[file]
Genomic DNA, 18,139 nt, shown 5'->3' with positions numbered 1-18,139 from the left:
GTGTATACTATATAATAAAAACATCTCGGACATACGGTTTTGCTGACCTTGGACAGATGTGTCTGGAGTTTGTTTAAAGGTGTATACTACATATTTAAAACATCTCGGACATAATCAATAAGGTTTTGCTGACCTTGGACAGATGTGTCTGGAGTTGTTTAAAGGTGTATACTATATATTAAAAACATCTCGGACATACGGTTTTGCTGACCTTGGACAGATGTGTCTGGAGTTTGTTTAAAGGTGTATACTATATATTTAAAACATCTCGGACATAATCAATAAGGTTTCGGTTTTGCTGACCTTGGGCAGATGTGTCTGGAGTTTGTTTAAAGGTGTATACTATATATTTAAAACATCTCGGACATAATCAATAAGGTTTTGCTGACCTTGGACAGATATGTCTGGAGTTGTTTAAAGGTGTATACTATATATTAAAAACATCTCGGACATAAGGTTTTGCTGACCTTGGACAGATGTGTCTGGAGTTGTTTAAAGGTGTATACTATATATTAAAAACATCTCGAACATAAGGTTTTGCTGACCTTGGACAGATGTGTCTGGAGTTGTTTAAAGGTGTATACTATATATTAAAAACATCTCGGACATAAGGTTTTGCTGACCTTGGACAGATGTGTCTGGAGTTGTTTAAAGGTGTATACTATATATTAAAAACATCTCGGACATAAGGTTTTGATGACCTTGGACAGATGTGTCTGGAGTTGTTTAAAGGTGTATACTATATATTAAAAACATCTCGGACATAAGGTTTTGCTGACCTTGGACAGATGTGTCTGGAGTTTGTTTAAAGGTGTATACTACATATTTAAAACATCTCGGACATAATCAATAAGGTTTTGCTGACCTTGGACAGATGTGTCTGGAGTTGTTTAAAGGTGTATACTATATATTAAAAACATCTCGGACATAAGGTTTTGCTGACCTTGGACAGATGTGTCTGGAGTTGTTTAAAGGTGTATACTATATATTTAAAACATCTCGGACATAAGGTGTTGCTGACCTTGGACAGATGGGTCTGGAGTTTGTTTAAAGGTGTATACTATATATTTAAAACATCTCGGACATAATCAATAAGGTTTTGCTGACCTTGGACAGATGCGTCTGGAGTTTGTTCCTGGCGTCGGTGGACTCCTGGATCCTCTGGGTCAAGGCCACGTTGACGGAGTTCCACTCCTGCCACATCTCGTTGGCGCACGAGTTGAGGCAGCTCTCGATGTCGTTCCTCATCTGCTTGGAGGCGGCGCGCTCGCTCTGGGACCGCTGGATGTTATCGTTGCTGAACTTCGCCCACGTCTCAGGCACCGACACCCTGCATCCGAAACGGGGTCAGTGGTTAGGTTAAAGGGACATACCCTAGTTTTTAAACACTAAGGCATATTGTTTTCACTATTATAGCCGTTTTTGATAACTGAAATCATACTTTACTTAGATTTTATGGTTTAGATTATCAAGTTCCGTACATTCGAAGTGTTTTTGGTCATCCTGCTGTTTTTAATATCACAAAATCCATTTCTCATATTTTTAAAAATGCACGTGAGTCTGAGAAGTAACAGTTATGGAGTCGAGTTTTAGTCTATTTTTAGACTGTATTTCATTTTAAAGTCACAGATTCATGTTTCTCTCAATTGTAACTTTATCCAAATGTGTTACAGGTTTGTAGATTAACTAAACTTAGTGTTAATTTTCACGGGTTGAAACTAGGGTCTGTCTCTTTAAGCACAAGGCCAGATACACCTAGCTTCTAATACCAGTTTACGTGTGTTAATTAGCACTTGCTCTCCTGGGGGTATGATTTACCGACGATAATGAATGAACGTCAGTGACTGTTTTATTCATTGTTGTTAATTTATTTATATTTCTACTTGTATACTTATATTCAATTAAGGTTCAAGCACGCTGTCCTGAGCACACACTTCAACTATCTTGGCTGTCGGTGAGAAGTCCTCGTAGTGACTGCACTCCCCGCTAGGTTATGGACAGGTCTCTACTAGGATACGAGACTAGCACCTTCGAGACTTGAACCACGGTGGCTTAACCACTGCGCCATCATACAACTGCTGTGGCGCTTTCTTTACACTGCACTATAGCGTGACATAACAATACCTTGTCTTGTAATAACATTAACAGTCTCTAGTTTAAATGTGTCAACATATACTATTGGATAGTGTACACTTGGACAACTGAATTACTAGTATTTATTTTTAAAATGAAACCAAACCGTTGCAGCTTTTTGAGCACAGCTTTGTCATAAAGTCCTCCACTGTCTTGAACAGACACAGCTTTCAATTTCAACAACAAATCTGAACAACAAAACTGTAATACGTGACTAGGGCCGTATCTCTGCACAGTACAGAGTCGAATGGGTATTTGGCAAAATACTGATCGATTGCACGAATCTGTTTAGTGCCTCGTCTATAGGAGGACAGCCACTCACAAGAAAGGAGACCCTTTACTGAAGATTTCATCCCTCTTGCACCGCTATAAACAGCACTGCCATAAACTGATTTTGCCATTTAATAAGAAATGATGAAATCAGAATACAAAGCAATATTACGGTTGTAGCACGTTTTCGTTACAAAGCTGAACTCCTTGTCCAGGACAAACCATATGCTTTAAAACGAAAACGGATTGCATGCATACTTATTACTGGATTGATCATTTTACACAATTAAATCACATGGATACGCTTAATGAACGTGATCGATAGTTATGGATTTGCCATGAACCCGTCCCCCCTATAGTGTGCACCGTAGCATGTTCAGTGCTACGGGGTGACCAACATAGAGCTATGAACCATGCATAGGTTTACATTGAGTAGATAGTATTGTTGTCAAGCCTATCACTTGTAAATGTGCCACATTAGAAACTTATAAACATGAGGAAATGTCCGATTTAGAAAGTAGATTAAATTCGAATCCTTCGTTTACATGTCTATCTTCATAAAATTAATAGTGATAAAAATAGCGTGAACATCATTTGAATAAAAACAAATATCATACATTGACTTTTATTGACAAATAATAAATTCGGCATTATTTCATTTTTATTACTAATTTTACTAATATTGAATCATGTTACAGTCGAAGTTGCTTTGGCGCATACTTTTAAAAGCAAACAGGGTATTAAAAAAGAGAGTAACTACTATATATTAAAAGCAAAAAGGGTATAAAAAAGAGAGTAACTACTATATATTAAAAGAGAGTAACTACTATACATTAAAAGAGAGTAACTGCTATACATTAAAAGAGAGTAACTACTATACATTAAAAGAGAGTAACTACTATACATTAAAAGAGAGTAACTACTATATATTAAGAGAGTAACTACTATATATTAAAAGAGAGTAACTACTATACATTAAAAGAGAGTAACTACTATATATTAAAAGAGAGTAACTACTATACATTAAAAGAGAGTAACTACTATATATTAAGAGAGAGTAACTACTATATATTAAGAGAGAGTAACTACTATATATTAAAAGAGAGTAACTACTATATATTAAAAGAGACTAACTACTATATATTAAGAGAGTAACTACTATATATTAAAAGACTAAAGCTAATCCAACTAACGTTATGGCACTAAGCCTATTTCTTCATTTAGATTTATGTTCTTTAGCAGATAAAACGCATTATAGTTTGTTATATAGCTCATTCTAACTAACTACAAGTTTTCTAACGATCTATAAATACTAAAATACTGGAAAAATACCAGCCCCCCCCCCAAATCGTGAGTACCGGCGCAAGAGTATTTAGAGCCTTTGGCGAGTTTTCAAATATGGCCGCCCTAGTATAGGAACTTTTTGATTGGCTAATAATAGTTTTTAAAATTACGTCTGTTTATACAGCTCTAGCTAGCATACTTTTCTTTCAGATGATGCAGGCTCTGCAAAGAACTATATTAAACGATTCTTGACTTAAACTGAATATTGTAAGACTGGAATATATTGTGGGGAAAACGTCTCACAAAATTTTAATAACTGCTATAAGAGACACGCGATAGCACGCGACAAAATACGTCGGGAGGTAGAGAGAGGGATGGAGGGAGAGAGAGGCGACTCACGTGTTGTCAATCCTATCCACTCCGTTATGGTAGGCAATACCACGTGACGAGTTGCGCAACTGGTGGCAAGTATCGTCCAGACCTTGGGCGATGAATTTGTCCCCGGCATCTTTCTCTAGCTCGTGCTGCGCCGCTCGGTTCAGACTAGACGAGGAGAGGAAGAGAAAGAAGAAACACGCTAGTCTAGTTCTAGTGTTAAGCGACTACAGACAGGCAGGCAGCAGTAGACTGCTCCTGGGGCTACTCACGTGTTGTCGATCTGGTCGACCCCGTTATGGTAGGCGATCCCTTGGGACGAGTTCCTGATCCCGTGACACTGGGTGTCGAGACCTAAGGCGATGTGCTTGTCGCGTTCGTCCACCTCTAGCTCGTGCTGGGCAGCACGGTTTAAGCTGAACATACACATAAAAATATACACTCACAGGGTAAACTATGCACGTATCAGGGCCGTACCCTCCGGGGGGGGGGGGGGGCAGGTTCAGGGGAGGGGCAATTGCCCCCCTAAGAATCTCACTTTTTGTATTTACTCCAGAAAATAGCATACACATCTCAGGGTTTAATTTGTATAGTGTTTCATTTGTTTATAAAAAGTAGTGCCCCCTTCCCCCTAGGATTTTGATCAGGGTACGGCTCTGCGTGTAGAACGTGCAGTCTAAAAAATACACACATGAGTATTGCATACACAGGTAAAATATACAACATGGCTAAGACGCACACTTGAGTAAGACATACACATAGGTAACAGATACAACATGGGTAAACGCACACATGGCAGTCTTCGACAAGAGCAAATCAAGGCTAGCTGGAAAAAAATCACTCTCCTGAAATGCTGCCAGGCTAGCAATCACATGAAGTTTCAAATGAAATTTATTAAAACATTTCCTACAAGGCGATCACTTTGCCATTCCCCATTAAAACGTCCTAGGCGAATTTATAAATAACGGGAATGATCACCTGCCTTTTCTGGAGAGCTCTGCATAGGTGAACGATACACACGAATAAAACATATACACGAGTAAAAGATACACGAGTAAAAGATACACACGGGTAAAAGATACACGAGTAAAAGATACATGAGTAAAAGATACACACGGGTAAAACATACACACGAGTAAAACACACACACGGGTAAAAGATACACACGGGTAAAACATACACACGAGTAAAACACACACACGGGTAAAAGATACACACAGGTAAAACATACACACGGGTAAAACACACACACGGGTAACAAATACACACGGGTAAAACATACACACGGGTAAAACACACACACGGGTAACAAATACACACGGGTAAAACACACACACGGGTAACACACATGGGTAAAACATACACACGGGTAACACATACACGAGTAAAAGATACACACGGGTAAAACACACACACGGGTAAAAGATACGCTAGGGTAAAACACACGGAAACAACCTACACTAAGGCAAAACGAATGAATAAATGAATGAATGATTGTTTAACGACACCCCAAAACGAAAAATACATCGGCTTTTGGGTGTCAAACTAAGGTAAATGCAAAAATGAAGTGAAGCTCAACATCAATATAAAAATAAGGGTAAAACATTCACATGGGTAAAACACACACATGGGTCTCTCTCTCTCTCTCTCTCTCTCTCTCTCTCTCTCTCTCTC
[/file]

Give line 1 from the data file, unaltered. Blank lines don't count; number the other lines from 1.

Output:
Genomic DNA, 18,139 nt, shown 5'->3' with positions numbered 1-18,139 from the left: